What makes you get out of bed on a Sunday morning and join strangers for a walk across a new city?
What I knew of Bangalore until then left me dissatisfied. I hadn’t yet broken the work – home – occasional round to the restaurants / movies loop of familiarity. Here was a chance to navigate a portion of the city and engage with it on my terms. The given route map for the walk was a loose boundary; I dove in and the experience was refreshing and enjoyable.
It’s interesting how the name ‘Russell’s Market’ gets associated with the surrounding area. So when my autorikshaw driver announced at a crossing of roads, “Ide Russell’s Market (This is Russell’s Market),” I asked him to drop me at the market’s main entrance which was slowly waking up to business on a Sunday morning.
Our group had occupied most of the entrance space with some of us leaning on the cattle gate, some making space amidst the two wheelers parked and every now and then we gave way to men carrying huge bundles of vegetables from tempo trucks into the market as Nithya, our walk co-ordinator briefed us about the route.
We commenced our photo walk by entering the market building, an old world charm reflecting British built structure that looked like a fortress from the outside. As we dispersed into the many alleys it had to offer, one heard conversations in Tamil and Telugu as people huddled up to catch up on the early morning gossip. I wandered along as my body took in a plethora of smells, colours, sounds and tastes that came from the fruits, flowers, meat, people and the structure itself. The initial attempt at selling their goods to us having borne no fruit, the vendors settled back to the task of arranging their stalls, some ignoring our groups’ movements, others compelling us to click their photographs.
The area between Russell’s market and St. Mary’s Basilica houses plenty of stalls; some had a table with wheels set up (thela), some sold their merchandise out of baskets squatting down on the road and a few others innovated by attaching their baskets behind bicycles for increased mobility. Most vendors knowing well the nature of the street, chose to settle under the shade of the trees, some others propped up umbrellas to protect themselves and their goods. Everything ranging from the shiny multi-coloured wind mill toys, trinkets, artificial jewellery to luscious fruits and fresh flowers got sold here; but a man selling neon pink candy floss packets, deftly arranged in a cylindrical tower taller than any human around caught every camera’s lens for sure.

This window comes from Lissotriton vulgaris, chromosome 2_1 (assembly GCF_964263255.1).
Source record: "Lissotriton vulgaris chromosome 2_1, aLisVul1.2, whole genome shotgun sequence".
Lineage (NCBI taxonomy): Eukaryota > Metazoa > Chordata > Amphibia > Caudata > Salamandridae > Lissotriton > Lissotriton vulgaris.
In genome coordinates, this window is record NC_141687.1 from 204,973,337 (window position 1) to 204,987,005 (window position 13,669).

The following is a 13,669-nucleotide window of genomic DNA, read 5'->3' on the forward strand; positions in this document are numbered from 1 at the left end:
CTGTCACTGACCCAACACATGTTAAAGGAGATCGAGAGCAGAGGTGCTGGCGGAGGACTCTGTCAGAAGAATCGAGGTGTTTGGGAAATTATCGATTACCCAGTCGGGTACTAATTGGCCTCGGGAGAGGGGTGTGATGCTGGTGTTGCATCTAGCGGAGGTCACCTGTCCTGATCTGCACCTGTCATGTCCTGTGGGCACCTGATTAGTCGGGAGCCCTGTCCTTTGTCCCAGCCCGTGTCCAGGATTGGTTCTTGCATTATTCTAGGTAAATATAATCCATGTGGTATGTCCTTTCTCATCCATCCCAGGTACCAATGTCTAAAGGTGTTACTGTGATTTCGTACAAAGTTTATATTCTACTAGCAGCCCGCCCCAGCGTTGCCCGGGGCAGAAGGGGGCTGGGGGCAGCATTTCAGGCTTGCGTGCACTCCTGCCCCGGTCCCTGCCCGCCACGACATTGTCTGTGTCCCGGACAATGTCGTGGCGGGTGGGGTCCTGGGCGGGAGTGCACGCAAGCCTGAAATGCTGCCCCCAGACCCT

As one neared the premises of this Roman Catholic Basilica, the nature of the stall products changed from random to specifically religious, mostly women selling candles decorated with a string of flowers around and miniatures of different body parts made in thin sheet metal as an offering. A few activists patrolled the entrance gate with a donation box in their hands and distributed pamphlets. The Basilica complex also included a marriage hall and dozens of shops that sold religious merchandise.
With the fragrance of flowers and incense sticks, the idol of Mother Mary draped in a brocade saree, the choir music sounding melodiously south Indian, the loud greetings addressed to one another and with groups that waited for their friends to join them; I wondered if there was much difference in the myriad places of worship that this country offers.
My doubt was immediately cleared at our next stop, the St. Andrew’s church. A Presbyterian church having a red Gothic building hidden behind dense green foliage; the complex boasted of a lot of trees and parked cars, was less noisy and the choir music sounded like Simon and Garfunkel’s, Scarborough Fair.
Both the church complexes have ample space preceding the church building, but they are used quite differently. While St. Mary’s Basilica announces its presence more strongly in its viscinity in the form of shops and hoardings, St. Andrew’s Church prefers to be discovered by people wanting to visit it. One feels good to know that Bangalore offers both varieties of religious public spaces; one that makes you believe the city is alive with all its hustle and bustle, while the other lets you enjoy a quaint and peaceful ambience.
The other places that we crossed were the Shivajinagar bus stop, the Police Canteen outside which people with passes stood in a queue to enter and the Parade ground where entry was restricted, but thanks to a low boundary wall, one got to see the military men exercising. We also passed under the Bangalore Metro rail, and walked on the pavement next to the Hard Rock Café, a heritage building converted beautifully into a swanky café.
The walk ended at the Koshy’s ice cream parlour with Mr. Koshy himself speaking to us on how Bangalore proved to be an interesting backdrop for his childhood days and how his coffee shop and he, have stood witness to the changes that this city has faced in the decades that followed. The framed caricatures of Bangalore by Paul Fernandes exhibited at Koshy’s inspired me to go visit the exhibition at the Goethe Institut by the same artist for his book – Bangalore swinging in the 70s.
This walk changed my mindset about the city, showing me its beginnings, its cultural diversity. I now look at Bangalore in a new light and plan to be involved with it at a more intimate level than before.